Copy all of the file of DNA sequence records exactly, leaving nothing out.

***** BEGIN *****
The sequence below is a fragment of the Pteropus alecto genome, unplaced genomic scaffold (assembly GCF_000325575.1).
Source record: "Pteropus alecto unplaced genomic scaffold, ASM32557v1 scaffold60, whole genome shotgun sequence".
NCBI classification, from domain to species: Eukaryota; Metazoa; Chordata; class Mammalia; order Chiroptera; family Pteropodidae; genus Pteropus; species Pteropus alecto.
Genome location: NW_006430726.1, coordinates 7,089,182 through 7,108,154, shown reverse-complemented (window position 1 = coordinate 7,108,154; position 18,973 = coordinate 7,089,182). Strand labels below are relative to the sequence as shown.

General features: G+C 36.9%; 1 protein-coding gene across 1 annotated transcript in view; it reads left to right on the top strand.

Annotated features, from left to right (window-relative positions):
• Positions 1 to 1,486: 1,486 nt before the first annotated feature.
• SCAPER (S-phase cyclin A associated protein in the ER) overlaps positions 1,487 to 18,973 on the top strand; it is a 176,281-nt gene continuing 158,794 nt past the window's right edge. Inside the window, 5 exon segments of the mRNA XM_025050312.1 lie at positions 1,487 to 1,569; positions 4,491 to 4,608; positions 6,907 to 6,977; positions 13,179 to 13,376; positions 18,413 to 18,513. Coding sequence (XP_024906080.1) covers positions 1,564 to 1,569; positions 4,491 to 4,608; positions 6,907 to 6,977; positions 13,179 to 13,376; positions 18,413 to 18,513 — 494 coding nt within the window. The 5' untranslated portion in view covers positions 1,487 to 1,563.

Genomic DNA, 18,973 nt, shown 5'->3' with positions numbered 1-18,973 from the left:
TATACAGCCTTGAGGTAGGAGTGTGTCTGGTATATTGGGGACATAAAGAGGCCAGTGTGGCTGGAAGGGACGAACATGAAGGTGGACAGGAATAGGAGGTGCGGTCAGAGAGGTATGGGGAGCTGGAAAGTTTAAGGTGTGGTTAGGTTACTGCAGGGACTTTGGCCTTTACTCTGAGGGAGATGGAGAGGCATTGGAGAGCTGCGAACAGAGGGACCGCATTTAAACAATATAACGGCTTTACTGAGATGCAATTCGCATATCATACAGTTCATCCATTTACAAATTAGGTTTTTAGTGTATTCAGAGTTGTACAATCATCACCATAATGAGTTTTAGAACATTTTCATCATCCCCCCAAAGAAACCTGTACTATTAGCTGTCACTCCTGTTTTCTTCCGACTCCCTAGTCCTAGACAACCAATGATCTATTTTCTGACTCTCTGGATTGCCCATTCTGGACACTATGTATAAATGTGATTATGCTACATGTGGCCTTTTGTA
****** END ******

The sequence below is a fragment of the Pteropus alecto genome, unplaced genomic scaffold (assembly GCF_000325575.1).
Source record: "Pteropus alecto unplaced genomic scaffold, ASM32557v1 scaffold60, whole genome shotgun sequence".
NCBI classification, from domain to species: Eukaryota; Metazoa; Chordata; class Mammalia; order Chiroptera; family Pteropodidae; genus Pteropus; species Pteropus alecto.
Genome location: NW_006430726.1, coordinates 7,089,182 through 7,108,154, shown reverse-complemented (window position 1 = coordinate 7,108,154; position 18,973 = coordinate 7,089,182). Strand labels below are relative to the sequence as shown.

General features: G+C 36.9%; 1 protein-coding gene across 1 annotated transcript in view; it reads left to right on the top strand.

Annotated features, from left to right (window-relative positions):
• Positions 1 to 1,486: 1,486 nt before the first annotated feature.
• SCAPER (S-phase cyclin A associated protein in the ER) overlaps positions 1,487 to 18,973 on the top strand; it is a 176,281-nt gene continuing 158,794 nt past the window's right edge. Inside the window, 5 exon segments of the mRNA XM_025050312.1 lie at positions 1,487 to 1,569; positions 4,491 to 4,608; positions 6,907 to 6,977; positions 13,179 to 13,376; positions 18,413 to 18,513. Coding sequence (XP_024906080.1) covers positions 1,564 to 1,569; positions 4,491 to 4,608; positions 6,907 to 6,977; positions 13,179 to 13,376; positions 18,413 to 18,513 — 494 coding nt within the window. The 5' untranslated portion in view covers positions 1,487 to 1,563.

Genomic DNA, 18,973 nt, shown 5'->3' with positions numbered 1-18,973 from the left:
TATACAGCCTTGAGGTAGGAGTGTGTCTGGTATATTGGGGACATAAAGAGGCCAGTGTGGCTGGAAGGGACGAACATGAAGGTGGACAGGAATAGGAGGTGCGGTCAGAGAGGTATGGGGAGCTGGAAAGTTTAAGGTGTGGTTAGGTTACTGCAGGGACTTTGGCCTTTACTCTGAGGGAGATGGAGAGGCATTGGAGAGCTGCGAACAGAGGGACCGCATTTAAACAATATAACGGCTTTACTGAGATGCAATTCGCATATCATACAGTTCATCCATTTACAAATTAGGTTTTTAGTGTATTCAGAGTTGTACAATCATCACCATAATGAGTTTTAGAACATTTTCATCATCCCCCCAAAGAAACCTGTACTATTAGCTGTCACTCCTGTTTTCTTCCGACTCCCTAGTCCTAGACAACCAATGATCTATTTTCTGACTCTCTGGATTGCCCATTCTGGACACTATGTATAAATGTGATTATGCTACATGTGGCCTTTTGTA